Great brands have always been defined by great products. But the product alone does not equal your brand.

Over a hundred years ago, cattle farmers used branding irons to indicate which animals were theirs. As cattle moved across the country, it was easy to determine which farm they were from because each head of cattle was branded.

More recently, the term ‘brand’ was originally defined as a name given to a product or service from a specific source. For example, ‘Glad’ is a brand of ‘plastic kitchen wrap’.

For this definition, we now use the term ‘trademark’ to mean the same thing.

So in the 21st century, what does ‘brand’ mean? And does it really matter?

Read on for my take AND the 5 factors that define YOUR brand.

What's in a brand and does it really matter?

What is it?

Put simply, your ‘brand’ is what your customers and potential customers think of when they see or hear your brand name.

It’s everything they think they know about your offering:

  • factual (eg it comes in a bright red can), and
  • emotional (eg it makes me happy)

So your brand name is fixed. It is what it is and people can see it.

But your brand exists only in someone’s mind.

Does that mean your brand exists only as a figment of your customers’ imagination?

No, not at all. There’s loads you can do to influence what your audience thinks about it.

You can create a specific perception in your customers’ minds around the qualities and attributes of your products.

Those perceptions your customers have of your products can be highly influential. (By influential, I mean ‘encourages purchase’!)

Here are the 5 factors that define a brand

1. The promise

The brand promiseUltimately, a brand is a promise to your customers. What will customers get when they purchase? And by ‘get’ I don’t mean your widget, I mean the ‘end result’ they will experience. (Remember, people don’t buy a mattress, they buy a good night’s sleep!)

An example from my last business:

When customers bought Cushie Tushies, they were buying three brand promises: products that actually work; gentle and safe on baby’s skin; and safe on the environment.

2. Perceptions

Brand perceptionsAs mentioned above, your customers’ perceptions are what defines your brand.

An example from my last business:

Our customers thought of Cushie Tushies as modern, fun, approachable and designed for ‘regular’ mums & dads.

3. Expectations

Think about your brand promise (see above) – this sets the expectations your customers will have. When your customers buy from you, they will assume their expectations of your brand will be met.Brand expectations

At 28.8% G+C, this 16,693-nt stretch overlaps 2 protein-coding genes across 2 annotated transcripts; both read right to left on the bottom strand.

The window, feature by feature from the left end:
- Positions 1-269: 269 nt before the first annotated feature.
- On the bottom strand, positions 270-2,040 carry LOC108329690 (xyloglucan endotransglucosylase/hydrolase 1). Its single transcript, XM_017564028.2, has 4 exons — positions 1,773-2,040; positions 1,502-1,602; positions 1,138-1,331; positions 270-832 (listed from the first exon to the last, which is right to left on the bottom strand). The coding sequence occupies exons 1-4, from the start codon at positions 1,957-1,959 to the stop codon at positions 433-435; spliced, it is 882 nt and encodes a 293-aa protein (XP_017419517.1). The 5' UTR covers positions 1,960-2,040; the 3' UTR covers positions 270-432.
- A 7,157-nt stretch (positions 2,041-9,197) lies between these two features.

Conversely, if your customers’ expectations are not met, then they’ll feel confused. They’ll turn away and find an alternative that does meet their expectations.

An example from my last business:

Customers of Cushie Tushies expected products that were easy to use, effective (they do the job they’re meant to), eco friendly, and to save money compared to the disposable alternative.

They also expected friendly and attentive customer service, from approachable people who also liked to have a bit of fun!

4. Persona

Rather than thinking, ‘what is my brand?’, a better question might be, ‘who is my brand?’ Every brand has a persona. So think of it as a person.

What is that person like? What can you expect when you interact with them?

From what they look like to their personality and everything in between, your brand persona is one that customers will judge you on before they buy from you.

An example from my last business:

I used to have a tongue-in-cheek saying that ‘sh!t happens in Cushie Tushies’ (because it literally did – we sold nappies/diapers)! But what I meant by that is, that babies and toddlers love getting up to mischief, and that’s what we wanted to portray.

Fun, a little bit cheeky, and ‘real life’!

5. Elements

This is where most people usually start and end when it comes to their brand. Whereas it should be constructed from the above intangible elements, and is also represented by the tangible elements.

Logo, tagline, packaging, imagery, language and tone of voice. All of these elements must work together consistently to communicate your promise and in line with your persona.

An example from my last business:

At Cushie Tushies, our logo, graphic treatment and image style was consistent and recognisable across website, packaging, advertising, social media, trade shows and point-of-sale.

Brand elements logo and tagline
Brand elements point of sale
Brand elements packaging

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